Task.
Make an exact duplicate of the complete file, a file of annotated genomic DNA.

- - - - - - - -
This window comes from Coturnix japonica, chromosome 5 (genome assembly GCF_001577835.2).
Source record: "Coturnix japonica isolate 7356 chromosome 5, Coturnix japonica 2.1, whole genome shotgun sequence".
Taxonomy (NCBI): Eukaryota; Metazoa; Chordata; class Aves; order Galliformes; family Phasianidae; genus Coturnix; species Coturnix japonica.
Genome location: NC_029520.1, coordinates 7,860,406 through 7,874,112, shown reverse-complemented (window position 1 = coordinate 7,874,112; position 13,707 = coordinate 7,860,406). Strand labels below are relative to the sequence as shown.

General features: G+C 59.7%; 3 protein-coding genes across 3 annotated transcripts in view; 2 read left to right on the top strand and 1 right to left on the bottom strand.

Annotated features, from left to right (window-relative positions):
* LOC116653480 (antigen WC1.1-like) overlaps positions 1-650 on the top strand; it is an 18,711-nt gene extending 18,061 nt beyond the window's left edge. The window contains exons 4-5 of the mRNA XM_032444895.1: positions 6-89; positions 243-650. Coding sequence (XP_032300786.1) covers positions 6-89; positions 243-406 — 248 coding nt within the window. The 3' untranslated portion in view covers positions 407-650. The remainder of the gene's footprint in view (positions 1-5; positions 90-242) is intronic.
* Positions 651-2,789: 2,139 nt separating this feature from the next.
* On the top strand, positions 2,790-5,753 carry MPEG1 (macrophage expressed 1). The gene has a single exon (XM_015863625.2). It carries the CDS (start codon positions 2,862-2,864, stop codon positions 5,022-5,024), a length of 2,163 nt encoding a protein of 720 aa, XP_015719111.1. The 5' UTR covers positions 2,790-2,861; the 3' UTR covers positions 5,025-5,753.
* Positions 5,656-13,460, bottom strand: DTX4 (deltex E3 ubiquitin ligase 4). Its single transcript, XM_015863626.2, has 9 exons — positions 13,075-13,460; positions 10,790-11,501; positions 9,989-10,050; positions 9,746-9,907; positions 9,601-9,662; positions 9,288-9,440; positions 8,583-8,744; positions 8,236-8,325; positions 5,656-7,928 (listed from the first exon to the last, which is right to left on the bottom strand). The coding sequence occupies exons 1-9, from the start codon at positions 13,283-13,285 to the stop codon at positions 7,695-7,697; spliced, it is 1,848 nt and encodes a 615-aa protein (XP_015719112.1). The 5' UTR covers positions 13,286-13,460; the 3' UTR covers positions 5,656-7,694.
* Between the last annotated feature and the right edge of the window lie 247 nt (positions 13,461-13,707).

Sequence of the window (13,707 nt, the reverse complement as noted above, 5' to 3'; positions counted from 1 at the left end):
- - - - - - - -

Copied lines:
This window comes from Coturnix japonica, chromosome 5 (genome assembly GCF_001577835.2).
Source record: "Coturnix japonica isolate 7356 chromosome 5, Coturnix japonica 2.1, whole genome shotgun sequence".
Taxonomy (NCBI): Eukaryota; Metazoa; Chordata; class Aves; order Galliformes; family Phasianidae; genus Coturnix; species Coturnix japonica.
Genome location: NC_029520.1, coordinates 7,860,406 through 7,874,112, shown reverse-complemented (window position 1 = coordinate 7,874,112; position 13,707 = coordinate 7,860,406). Strand labels below are relative to the sequence as shown.

General features: G+C 59.7%; 3 protein-coding genes across 3 annotated transcripts in view; 2 read left to right on the top strand and 1 right to left on the bottom strand.

Annotated features, from left to right (window-relative positions):
* LOC116653480 (antigen WC1.1-like) overlaps positions 1-650 on the top strand; it is an 18,711-nt gene extending 18,061 nt beyond the window's left edge. The window contains exons 4-5 of the mRNA XM_032444895.1: positions 6-89; positions 243-650. Coding sequence (XP_032300786.1) covers positions 6-89; positions 243-406 — 248 coding nt within the window. The 3' untranslated portion in view covers positions 407-650. The remainder of the gene's footprint in view (positions 1-5; positions 90-242) is intronic.
* Positions 651-2,789: 2,139 nt separating this feature from the next.
* On the top strand, positions 2,790-5,753 carry MPEG1 (macrophage expressed 1). The gene has a single exon (XM_015863625.2). It carries the CDS (start codon positions 2,862-2,864, stop codon positions 5,022-5,024), a length of 2,163 nt encoding a protein of 720 aa, XP_015719111.1. The 5' UTR covers positions 2,790-2,861; the 3' UTR covers positions 5,025-5,753.
* Positions 5,656-13,460, bottom strand: DTX4 (deltex E3 ubiquitin ligase 4). Its single transcript, XM_015863626.2, has 9 exons — positions 13,075-13,460; positions 10,790-11,501; positions 9,989-10,050; positions 9,746-9,907; positions 9,601-9,662; positions 9,288-9,440; positions 8,583-8,744; positions 8,236-8,325; positions 5,656-7,928 (listed from the first exon to the last, which is right to left on the bottom strand). The coding sequence occupies exons 1-9, from the start codon at positions 13,283-13,285 to the stop codon at positions 7,695-7,697; spliced, it is 1,848 nt and encodes a 615-aa protein (XP_015719112.1). The 5' UTR covers positions 13,286-13,460; the 3' UTR covers positions 5,656-7,694.
* Between the last annotated feature and the right edge of the window lie 247 nt (positions 13,461-13,707).

Sequence of the window (13,707 nt, the reverse complement as noted above, 5' to 3'; positions counted from 1 at the left end):